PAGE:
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Monday, September 28, 2015

Gun Ban Politicians Look for Creative Ways to Pass Restrictions

Last week, it was reported that the city of Missoula, Montana was trying to pass an ordinance that would require so-called "universal" background checks within the city.  Bloomberg's faux news outlet, The Trace, had a story today about how the city council may have found a way around the state's preemption law:
“I would be surprised if it didn’t draw a challenge in the courts,” says Missoula City Council member Bryan Von Lossberg, who sponsored the background check ordinance along with Marilyn Marter and Emily Bentley. Nonetheless, he’s confident his universal background check proposal will stand a fighting chance against the almost-inevitable lawsuit. Specifically, he sees justification for the proposal in a close reading of some key language in the state preemption law.

The first sentence of the relevant section of State Code says cities may not “prohibit, register, tax, license, or regulate the purchase, sale or other transfer” of weapons — except as provided in subsection 2 of the code. That subsection carves out a few small exceptions: Cities can regulate shooting guns, and carrying at public assemblies and public properties. There’s also one more provision, and it’s the one that gives Von Lossberg and his colleagues hope their proposal could survive in court. The preemption law states that for public safety purposes, cities can prevent and suppress the possession of guns by felons, those adjudicated mentally unfit, undocumented immigrants, and minors — populations that background checks screen for.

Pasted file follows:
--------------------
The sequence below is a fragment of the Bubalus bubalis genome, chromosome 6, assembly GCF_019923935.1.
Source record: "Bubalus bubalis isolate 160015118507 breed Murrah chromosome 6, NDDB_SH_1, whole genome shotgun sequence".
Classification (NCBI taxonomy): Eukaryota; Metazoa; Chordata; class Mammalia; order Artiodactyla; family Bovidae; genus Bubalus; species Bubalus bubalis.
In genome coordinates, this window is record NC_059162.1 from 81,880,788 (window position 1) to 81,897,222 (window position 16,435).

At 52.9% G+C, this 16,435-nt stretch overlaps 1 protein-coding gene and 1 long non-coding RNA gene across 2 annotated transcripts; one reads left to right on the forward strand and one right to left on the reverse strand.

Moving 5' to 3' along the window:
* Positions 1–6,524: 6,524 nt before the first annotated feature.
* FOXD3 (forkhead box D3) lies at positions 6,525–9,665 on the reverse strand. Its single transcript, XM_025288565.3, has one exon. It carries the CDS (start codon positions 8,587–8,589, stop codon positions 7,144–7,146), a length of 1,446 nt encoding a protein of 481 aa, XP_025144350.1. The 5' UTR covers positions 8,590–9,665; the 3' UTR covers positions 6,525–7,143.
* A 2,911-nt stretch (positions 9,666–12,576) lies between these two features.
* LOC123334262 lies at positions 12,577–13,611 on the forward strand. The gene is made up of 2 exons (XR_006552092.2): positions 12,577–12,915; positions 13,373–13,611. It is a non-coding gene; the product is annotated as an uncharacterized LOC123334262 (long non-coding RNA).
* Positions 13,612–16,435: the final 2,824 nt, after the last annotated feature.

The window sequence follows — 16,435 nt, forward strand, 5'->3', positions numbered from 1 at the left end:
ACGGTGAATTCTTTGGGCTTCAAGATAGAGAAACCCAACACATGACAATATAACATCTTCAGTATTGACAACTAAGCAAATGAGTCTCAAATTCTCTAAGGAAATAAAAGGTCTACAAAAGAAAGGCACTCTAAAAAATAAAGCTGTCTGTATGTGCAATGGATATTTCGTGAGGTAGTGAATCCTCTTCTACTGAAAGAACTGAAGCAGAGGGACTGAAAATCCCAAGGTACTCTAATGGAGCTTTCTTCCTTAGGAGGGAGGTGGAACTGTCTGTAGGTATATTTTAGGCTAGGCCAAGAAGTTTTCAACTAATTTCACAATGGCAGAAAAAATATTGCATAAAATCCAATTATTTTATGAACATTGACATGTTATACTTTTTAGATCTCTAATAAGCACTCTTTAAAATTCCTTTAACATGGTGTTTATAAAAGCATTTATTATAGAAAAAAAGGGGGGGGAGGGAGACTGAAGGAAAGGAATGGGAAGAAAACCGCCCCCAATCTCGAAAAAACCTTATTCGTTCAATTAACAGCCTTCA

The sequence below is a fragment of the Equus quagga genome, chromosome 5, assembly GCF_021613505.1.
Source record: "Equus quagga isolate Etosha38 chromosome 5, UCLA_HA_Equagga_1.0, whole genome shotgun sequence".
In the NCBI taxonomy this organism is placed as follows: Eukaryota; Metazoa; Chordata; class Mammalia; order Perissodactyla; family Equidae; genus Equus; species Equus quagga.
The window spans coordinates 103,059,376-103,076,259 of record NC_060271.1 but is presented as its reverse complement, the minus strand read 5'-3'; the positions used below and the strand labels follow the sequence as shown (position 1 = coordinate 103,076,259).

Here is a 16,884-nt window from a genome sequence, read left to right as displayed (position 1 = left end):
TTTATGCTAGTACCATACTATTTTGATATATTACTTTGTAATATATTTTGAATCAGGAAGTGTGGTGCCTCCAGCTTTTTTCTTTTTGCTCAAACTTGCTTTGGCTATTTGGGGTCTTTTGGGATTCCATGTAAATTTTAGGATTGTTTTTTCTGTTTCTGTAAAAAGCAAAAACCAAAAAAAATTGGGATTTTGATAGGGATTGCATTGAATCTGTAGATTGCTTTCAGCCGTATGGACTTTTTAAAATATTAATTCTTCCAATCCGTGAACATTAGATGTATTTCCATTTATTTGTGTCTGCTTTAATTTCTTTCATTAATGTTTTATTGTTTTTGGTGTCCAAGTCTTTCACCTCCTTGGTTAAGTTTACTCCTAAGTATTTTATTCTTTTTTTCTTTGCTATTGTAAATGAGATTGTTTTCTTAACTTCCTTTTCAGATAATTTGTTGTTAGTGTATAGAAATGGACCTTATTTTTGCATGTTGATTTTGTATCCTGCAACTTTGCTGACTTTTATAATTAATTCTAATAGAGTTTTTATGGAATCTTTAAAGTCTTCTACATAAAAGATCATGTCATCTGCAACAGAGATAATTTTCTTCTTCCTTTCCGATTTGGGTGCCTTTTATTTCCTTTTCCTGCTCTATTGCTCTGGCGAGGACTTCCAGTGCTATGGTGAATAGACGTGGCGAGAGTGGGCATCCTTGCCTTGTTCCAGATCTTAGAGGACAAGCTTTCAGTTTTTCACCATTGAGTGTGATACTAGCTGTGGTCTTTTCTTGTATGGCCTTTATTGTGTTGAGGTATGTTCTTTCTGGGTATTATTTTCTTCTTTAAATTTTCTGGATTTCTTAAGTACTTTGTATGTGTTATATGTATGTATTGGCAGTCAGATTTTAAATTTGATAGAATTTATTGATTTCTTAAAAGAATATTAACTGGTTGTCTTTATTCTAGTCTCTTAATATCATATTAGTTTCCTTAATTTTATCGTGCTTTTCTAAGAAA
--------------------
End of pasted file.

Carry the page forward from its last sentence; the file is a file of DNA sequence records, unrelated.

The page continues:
Expanded background checks are the gun ban lobby's answer to most any high profile shooting, even if the shooter passed a background check to get the gun used in the crime.

The NRA-ILA legislative liaison Brian Judy told NRANews last week that Bloomberg is behind this move in Montana and that there were three lobbyists for Bloomberg in Helena during the legislative session this year.
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With Virginia's governor being so open not only to passing restrictions on our rights, but believing that Constitutional concern's are just unimportant "small ball,"  one has to wonder how long before we start seeing serious attacks on our preemption statute.

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